DAINGERFIELD, WILLIAM HENRY
DAINGERFIELD, WILLIAM HENRY (1808–1878). William Henry Daingerfield, legislator, diplomat, and early San Antonio mayor, was born in 1808 at Alexandria, Virginia. He attended the University of Virginia in 1828–29, farmed in Maryland, and later practiced law. In October 1837, he moved to San Antonio, Texas, where he was elected mayor in 1838. He became chief justice of Bexar County the same year and in 1839 was appointed commissary of purchases of the Army of the Republic of Texas. He was senator from Bexar County in the Fifth and Sixth congresses of Texas, 1840–42, but resigned on February 5, 1842, to become secretary of the treasury. In February 1844, he became Texas chargé d'affaires in the Netherlands, where he remained until annexation. His letter book kept on missions to the Netherlands, Belgium, and the Hanse towns is in the Texas State Archives. In 1860 Daingerfield moved to the District of Columbia and opened a law office near Washington. He died in September 1878 at his residence in Prince George County, Maryland.
Image Use Disclaimer
All copyrighted materials included within the Handbook of Texas Online are in accordance with Title 17 U.S.C. Section 107 related to Copyright and “Fair Use” for Non-Profit educational institutions, which permits the Texas State Historical Association (TSHA), to utilize copyrighted materials to further scholarship, education, and inform the public. The TSHA makes every effort to conform to the principles of fair use and to comply with copyright law.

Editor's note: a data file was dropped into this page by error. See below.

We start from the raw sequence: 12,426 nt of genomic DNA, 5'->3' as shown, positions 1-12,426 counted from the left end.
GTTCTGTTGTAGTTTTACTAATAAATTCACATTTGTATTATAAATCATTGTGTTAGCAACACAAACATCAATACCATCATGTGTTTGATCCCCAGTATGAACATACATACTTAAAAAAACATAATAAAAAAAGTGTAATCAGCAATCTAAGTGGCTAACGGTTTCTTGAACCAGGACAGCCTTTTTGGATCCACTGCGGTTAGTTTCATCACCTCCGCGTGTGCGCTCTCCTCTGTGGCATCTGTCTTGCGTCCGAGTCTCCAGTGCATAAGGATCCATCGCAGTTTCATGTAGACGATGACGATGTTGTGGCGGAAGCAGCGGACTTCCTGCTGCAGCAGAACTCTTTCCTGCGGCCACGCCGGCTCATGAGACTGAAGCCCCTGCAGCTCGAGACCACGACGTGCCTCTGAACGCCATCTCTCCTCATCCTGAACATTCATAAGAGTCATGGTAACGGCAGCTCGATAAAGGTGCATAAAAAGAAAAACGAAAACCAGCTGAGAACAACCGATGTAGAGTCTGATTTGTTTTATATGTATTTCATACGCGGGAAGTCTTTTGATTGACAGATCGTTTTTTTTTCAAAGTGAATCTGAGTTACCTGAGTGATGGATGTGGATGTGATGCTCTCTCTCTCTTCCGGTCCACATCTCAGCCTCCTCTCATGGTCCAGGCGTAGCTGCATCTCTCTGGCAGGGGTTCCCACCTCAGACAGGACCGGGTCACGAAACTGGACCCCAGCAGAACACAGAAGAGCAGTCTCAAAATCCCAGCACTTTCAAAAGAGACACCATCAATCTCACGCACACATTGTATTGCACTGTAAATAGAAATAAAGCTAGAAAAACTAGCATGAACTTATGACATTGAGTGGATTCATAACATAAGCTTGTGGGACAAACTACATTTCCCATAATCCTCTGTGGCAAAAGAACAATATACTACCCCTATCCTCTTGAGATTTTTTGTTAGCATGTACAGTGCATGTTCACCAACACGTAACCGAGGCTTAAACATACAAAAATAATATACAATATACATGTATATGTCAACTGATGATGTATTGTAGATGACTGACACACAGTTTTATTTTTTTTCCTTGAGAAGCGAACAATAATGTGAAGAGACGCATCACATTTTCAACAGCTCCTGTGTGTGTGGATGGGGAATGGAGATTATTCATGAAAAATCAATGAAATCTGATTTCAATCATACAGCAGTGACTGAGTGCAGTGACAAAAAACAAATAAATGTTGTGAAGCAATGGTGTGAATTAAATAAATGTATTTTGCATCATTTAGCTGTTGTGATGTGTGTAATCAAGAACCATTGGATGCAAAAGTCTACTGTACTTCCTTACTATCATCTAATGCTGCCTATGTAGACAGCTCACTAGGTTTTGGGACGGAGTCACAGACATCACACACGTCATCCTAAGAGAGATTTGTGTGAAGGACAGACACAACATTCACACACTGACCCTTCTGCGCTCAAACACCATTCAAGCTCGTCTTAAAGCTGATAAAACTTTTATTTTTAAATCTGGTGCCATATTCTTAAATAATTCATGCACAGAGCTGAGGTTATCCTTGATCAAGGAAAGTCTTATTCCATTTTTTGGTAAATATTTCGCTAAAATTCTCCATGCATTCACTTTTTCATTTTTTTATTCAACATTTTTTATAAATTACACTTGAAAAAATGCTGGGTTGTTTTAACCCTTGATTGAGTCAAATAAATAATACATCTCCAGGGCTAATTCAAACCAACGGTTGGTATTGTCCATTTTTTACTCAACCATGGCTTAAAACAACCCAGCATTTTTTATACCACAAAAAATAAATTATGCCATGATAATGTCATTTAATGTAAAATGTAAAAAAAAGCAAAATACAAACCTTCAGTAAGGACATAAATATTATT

For more information go to: http://www.law.cornell.edu/uscode/17/107.shtml
If you wish to use copyrighted material from this site for purposes of your own that go beyond fair use, you must obtain permission from the copyright owner.
The following, adapted from the Chicago Manual of Style, 15th edition, is the preferred citation for this article.Handbook of Texas Online, Redding S. Sugg, Jr., "DAINGERFIELD, WILLIAM HENRY," accessed November 14, 2019, http://www.tshaonline.org/handbook/online/articles/fda04.
Uploaded on June 12, 2010. Published by the Texas State Historical Association.